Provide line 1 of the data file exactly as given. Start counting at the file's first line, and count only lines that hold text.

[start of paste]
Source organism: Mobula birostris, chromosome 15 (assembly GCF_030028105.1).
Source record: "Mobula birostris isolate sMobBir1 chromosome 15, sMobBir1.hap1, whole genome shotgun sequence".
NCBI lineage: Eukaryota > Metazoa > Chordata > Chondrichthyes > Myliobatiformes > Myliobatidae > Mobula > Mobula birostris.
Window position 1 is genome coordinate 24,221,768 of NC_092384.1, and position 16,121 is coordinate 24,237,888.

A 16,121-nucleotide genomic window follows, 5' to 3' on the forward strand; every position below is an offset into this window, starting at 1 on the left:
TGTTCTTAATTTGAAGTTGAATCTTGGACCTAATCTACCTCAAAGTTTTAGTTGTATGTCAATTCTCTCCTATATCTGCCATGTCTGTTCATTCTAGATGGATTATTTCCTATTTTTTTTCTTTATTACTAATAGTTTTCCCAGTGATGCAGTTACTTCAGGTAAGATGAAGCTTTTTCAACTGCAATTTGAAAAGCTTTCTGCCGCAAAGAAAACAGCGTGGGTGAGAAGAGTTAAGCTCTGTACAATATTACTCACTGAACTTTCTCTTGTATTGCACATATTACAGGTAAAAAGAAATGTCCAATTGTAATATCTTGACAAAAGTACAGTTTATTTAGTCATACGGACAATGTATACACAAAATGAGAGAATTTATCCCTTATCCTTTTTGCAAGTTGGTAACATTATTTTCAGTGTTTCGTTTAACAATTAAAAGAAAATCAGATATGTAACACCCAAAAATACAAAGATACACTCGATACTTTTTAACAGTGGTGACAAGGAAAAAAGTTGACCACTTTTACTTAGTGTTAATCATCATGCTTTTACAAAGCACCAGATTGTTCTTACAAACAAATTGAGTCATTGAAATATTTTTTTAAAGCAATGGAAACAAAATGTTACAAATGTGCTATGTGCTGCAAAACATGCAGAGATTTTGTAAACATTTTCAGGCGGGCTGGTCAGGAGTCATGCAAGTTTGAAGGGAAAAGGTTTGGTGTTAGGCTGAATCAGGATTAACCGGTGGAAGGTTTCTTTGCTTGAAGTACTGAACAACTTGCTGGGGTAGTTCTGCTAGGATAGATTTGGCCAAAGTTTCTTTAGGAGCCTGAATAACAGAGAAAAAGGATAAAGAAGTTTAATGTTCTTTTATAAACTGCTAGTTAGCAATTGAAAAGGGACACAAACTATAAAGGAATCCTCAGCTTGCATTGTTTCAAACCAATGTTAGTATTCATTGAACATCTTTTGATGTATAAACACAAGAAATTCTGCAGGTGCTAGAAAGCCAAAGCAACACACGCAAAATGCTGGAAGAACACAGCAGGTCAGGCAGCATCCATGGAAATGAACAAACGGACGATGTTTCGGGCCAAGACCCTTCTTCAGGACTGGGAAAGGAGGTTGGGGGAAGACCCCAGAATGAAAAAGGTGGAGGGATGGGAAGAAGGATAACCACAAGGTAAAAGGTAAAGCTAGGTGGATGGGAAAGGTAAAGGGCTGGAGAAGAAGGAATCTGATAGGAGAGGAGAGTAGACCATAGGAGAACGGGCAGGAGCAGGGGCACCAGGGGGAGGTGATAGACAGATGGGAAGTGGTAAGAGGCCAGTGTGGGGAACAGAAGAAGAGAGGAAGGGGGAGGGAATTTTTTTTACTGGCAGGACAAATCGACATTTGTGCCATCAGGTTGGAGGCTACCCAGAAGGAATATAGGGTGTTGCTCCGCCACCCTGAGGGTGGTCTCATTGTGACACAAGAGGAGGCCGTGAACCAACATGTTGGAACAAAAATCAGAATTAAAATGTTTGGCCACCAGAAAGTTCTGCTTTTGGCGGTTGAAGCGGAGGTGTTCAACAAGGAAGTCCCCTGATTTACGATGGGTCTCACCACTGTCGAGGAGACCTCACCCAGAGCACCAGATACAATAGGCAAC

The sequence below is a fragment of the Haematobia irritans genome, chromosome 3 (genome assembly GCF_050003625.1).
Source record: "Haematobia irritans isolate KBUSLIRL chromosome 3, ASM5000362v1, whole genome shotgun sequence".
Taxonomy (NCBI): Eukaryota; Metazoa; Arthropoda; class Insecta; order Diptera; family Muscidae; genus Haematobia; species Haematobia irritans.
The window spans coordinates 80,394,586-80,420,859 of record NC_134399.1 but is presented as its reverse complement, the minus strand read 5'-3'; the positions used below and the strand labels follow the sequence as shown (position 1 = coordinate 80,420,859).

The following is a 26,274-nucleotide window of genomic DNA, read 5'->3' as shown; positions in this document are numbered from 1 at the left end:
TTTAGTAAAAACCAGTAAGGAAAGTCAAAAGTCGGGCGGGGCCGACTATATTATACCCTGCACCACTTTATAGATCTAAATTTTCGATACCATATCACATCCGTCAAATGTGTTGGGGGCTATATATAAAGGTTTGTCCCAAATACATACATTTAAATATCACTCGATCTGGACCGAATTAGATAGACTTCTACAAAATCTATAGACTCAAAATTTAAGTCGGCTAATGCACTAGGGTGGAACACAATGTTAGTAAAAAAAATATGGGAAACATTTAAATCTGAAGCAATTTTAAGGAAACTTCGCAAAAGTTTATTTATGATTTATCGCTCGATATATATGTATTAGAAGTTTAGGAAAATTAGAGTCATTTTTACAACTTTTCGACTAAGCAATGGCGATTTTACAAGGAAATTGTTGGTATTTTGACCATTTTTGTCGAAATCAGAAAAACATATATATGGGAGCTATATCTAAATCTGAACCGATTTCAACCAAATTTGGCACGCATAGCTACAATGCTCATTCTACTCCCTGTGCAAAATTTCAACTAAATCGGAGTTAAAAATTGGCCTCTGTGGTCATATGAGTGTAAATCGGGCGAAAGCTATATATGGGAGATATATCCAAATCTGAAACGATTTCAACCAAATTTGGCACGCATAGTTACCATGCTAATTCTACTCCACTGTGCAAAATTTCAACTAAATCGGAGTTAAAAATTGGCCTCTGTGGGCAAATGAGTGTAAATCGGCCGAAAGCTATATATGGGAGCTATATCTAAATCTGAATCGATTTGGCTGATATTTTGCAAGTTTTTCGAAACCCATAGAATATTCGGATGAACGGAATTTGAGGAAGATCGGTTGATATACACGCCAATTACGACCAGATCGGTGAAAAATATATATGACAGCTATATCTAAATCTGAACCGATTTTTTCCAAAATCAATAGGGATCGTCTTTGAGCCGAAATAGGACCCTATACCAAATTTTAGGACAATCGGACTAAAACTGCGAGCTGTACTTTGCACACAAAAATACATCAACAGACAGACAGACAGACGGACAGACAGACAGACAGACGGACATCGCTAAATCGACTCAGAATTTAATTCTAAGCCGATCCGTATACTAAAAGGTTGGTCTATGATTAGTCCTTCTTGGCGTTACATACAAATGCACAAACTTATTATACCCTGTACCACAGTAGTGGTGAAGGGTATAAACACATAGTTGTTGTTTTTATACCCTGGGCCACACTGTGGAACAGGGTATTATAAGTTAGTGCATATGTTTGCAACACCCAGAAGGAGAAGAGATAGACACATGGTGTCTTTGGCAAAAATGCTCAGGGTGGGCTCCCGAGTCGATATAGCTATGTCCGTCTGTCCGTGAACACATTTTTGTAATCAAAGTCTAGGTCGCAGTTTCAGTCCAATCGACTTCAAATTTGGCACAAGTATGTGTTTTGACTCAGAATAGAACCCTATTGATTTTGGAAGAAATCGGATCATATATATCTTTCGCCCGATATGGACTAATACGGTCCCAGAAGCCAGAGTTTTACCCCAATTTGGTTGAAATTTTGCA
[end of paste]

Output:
Source organism: Mobula birostris, chromosome 15 (assembly GCF_030028105.1).